Show has a reasonably interesting central story to tell, but unfortunately, tries to stretch it out to fill a longer time slot than it really needs, which makes for a rather uneven, meandering and frustrating watch experience.
We do have a reasonably solid cast, among whom there are some very nice bright spots, but sadly, our cast isn’t quite able to rise above the limitations in the writing.
Promising in concept, but quite underwhelming in execution, in my opinion.
This is honestly the show that I didn’t think I’d be interested in, like, at all, when it was first announced, but which ended up sucking me in literally right away, with its mix of emo angst and mystery.
Much thanks to my Twitter pals who gushed about this show’s cracky quality, because that’s honestly the only thing that piqued my interest enough to get me to check this one out.
I mean, the synopsis “a couple whose lives fall apart while they work at a department store on the VIP Management Team” just didn’t sound all that interesting to me, y’know?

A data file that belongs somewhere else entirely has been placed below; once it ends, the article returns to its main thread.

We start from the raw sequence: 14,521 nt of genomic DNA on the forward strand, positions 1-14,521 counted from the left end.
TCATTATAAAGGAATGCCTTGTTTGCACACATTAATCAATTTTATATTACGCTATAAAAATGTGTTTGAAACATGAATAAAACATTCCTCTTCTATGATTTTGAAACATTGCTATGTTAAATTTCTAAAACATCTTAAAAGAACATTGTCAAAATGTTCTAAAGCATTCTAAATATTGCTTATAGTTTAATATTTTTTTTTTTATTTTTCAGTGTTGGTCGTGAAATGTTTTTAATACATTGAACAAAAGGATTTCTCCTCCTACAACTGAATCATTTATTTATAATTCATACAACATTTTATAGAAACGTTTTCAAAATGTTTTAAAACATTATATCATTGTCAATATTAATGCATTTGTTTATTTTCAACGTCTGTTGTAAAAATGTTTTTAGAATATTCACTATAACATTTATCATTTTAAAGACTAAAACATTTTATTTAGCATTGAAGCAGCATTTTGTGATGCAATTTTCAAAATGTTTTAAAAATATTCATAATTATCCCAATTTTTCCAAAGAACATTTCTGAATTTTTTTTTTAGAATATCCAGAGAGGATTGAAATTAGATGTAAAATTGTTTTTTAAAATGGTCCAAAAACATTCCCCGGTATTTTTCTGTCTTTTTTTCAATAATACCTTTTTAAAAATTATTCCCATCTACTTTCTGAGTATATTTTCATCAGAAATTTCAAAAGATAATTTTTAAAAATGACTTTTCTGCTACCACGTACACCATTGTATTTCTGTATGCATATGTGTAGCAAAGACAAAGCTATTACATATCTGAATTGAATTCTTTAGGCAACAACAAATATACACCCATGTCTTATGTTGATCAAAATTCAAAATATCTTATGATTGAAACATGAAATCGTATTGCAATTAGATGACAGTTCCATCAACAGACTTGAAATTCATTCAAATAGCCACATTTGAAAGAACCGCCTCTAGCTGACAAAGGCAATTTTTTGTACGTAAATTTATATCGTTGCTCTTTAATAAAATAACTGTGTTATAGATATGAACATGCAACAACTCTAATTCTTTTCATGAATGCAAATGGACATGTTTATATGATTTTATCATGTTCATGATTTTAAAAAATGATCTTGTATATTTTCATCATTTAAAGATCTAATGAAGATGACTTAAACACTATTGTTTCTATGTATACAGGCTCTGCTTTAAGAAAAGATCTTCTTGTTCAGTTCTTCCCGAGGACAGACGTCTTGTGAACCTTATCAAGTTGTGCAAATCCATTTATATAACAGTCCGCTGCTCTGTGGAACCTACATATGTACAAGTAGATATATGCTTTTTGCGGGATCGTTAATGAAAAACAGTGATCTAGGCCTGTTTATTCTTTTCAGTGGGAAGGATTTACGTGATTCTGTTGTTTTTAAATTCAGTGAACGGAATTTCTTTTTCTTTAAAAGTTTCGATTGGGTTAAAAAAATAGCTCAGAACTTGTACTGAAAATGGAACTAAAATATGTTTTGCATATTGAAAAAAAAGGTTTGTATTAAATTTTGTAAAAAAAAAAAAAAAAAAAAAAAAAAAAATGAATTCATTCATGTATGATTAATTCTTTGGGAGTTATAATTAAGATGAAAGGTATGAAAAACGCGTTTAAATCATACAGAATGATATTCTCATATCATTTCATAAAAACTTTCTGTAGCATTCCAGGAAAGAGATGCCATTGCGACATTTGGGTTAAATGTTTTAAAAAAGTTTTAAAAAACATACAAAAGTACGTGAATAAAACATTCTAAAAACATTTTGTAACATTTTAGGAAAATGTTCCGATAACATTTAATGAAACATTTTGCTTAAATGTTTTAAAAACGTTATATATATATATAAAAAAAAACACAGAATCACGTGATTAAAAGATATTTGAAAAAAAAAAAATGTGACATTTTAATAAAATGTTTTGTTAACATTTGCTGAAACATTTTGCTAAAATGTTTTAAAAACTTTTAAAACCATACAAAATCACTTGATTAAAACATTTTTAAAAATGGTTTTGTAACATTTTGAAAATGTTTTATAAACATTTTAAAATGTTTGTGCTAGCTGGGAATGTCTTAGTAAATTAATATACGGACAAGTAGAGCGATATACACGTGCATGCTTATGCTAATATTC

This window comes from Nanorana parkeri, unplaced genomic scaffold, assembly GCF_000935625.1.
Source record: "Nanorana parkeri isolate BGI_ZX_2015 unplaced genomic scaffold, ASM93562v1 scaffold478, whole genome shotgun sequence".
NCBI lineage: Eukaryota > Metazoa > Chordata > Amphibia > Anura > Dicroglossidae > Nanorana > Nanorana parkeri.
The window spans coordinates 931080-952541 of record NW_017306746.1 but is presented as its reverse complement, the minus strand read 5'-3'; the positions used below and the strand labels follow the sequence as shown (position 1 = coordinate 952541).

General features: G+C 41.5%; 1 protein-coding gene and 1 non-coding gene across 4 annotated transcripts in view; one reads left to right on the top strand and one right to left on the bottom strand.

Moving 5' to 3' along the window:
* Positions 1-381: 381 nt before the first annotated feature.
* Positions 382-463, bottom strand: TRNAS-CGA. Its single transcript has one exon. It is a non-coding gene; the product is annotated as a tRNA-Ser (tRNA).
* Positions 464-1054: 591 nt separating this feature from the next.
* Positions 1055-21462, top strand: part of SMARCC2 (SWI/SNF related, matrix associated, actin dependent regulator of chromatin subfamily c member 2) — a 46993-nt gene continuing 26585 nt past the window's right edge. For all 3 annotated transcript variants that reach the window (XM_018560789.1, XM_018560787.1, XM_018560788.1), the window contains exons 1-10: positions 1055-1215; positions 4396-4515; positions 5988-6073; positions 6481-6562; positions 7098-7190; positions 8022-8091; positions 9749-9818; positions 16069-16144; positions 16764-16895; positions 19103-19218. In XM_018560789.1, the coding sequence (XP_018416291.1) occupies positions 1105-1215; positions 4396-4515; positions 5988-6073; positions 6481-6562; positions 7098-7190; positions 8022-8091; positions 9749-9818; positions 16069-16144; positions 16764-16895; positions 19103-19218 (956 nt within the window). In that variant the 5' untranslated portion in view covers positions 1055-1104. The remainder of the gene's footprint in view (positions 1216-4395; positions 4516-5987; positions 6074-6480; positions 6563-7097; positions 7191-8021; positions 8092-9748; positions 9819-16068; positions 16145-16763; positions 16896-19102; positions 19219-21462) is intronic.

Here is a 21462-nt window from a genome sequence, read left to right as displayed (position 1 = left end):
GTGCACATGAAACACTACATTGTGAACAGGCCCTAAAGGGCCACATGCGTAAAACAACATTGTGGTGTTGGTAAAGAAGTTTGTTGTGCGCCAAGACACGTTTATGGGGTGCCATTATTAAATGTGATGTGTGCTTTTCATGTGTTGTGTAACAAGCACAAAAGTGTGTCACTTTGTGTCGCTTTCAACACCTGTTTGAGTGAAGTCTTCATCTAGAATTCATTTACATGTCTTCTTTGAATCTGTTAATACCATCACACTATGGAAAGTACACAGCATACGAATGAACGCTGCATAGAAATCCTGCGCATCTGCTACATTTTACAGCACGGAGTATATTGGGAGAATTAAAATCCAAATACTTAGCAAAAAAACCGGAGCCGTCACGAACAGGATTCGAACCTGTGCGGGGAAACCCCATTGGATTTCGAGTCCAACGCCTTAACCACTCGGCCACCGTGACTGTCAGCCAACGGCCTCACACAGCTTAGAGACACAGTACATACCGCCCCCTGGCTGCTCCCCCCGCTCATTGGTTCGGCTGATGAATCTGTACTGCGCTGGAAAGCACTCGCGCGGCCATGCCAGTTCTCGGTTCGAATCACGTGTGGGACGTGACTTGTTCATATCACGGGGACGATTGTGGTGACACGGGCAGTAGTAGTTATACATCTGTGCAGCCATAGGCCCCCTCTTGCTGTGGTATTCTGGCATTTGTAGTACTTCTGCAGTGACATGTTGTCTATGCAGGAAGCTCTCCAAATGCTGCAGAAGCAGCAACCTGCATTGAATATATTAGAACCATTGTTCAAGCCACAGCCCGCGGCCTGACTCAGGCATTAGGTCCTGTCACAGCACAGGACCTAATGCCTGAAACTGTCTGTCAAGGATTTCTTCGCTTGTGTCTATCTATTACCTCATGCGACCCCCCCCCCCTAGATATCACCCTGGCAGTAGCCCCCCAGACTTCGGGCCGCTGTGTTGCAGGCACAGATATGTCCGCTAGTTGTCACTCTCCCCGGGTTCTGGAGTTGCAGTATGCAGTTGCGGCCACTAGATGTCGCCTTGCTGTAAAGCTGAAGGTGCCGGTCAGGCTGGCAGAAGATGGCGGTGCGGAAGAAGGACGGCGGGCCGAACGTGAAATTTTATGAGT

And so color me very surprised and very pleased, when I quickly found myself slurping this one up as a priority drama among the other dramas on my plate, sometimes even watching episodes back-to-back, which I rarely ever do anymore. What. An. Excellent. Surprise.
A phrase that’s sometimes said around the dramaverse – and maybe you’ve said something similar yourself, at some point – is, “I could literally just watch these two be cute for sixteen hours.”
Well. Except for a backstory involving childhood trauma (kidnapping trigger alert, coz some folks might be sensitive to that), this show pretty much gives us exactly that: Park Seo Joon and Park Min Young being cute together, pretty much all of the time, for 16 episodes.
Yep. It’s as fluffy and angst-lite as it sounds. So if you’re up for something that’s light on plot but heavy on cute, this just might be the show for you.
A show that manages to showcase friendship, romance, family, and reaching for your dreams, all in one cozy, ragtag package.
Despite bits of heightened drama, Show manages to feel organic and relatable pretty much all the way through. A thoroughly believable & sparky OTP, a solid supporting cast, and a breezy OST all come together to make this a warm, cracky, comfort-food sort of watch.
Homey and heady, at the same time, in the best way.